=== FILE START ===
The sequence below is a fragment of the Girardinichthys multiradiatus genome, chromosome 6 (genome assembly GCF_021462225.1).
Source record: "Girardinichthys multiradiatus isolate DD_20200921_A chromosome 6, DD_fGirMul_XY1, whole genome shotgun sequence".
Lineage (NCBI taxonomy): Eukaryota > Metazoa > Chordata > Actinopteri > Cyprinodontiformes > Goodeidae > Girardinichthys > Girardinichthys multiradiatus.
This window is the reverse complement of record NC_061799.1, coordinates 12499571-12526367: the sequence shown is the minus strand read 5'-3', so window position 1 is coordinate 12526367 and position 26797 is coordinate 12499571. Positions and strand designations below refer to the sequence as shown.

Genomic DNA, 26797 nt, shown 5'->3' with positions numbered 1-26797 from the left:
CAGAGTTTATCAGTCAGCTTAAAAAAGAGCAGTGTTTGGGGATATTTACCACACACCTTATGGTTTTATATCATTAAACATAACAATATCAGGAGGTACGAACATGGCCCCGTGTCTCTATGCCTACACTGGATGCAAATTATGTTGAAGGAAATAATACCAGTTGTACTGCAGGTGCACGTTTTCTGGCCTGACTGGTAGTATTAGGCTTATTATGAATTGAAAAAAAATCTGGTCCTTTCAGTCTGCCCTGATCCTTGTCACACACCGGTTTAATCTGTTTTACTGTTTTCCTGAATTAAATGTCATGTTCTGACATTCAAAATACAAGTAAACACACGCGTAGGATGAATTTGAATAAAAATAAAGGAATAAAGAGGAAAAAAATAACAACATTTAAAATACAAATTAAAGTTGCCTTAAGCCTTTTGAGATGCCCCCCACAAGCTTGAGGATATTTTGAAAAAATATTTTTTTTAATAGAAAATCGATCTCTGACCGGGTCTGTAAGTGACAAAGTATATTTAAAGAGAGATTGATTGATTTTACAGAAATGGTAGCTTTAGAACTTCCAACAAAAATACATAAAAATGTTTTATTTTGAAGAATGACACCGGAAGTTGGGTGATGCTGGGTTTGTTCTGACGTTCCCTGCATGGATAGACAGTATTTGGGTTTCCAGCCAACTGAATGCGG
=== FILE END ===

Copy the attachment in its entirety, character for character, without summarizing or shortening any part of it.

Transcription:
The sequence below is a fragment of the Girardinichthys multiradiatus genome, chromosome 6 (genome assembly GCF_021462225.1).
Source record: "Girardinichthys multiradiatus isolate DD_20200921_A chromosome 6, DD_fGirMul_XY1, whole genome shotgun sequence".
Lineage (NCBI taxonomy): Eukaryota > Metazoa > Chordata > Actinopteri > Cyprinodontiformes > Goodeidae > Girardinichthys > Girardinichthys multiradiatus.
This window is the reverse complement of record NC_061799.1, coordinates 12499571-12526367: the sequence shown is the minus strand read 5'-3', so window position 1 is coordinate 12526367 and position 26797 is coordinate 12499571. Positions and strand designations below refer to the sequence as shown.

Genomic DNA, 26797 nt, shown 5'->3' with positions numbered 1-26797 from the left:
CAGAGTTTATCAGTCAGCTTAAAAAAGAGCAGTGTTTGGGGATATTTACCACACACCTTATGGTTTTATATCATTAAACATAACAATATCAGGAGGTACGAACATGGCCCCGTGTCTCTATGCCTACACTGGATGCAAATTATGTTGAAGGAAATAATACCAGTTGTACTGCAGGTGCACGTTTTCTGGCCTGACTGGTAGTATTAGGCTTATTATGAATTGAAAAAAAATCTGGTCCTTTCAGTCTGCCCTGATCCTTGTCACACACCGGTTTAATCTGTTTTACTGTTTTCCTGAATTAAATGTCATGTTCTGACATTCAAAATACAAGTAAACACACGCGTAGGATGAATTTGAATAAAAATAAAGGAATAAAGAGGAAAAAAATAACAACATTTAAAATACAAATTAAAGTTGCCTTAAGCCTTTTGAGATGCCCCCCACAAGCTTGAGGATATTTTGAAAAAATATTTTTTTTAATAGAAAATCGATCTCTGACCGGGTCTGTAAGTGACAAAGTATATTTAAAGAGAGATTGATTGATTTTACAGAAATGGTAGCTTTAGAACTTCCAACAAAAATACATAAAAATGTTTTATTTTGAAGAATGACACCGGAAGTTGGGTGATGCTGGGTTTGTTCTGACGTTCCCTGCATGGATAGACAGTATTTGGGTTTCCAGCCAACTGAATGCGG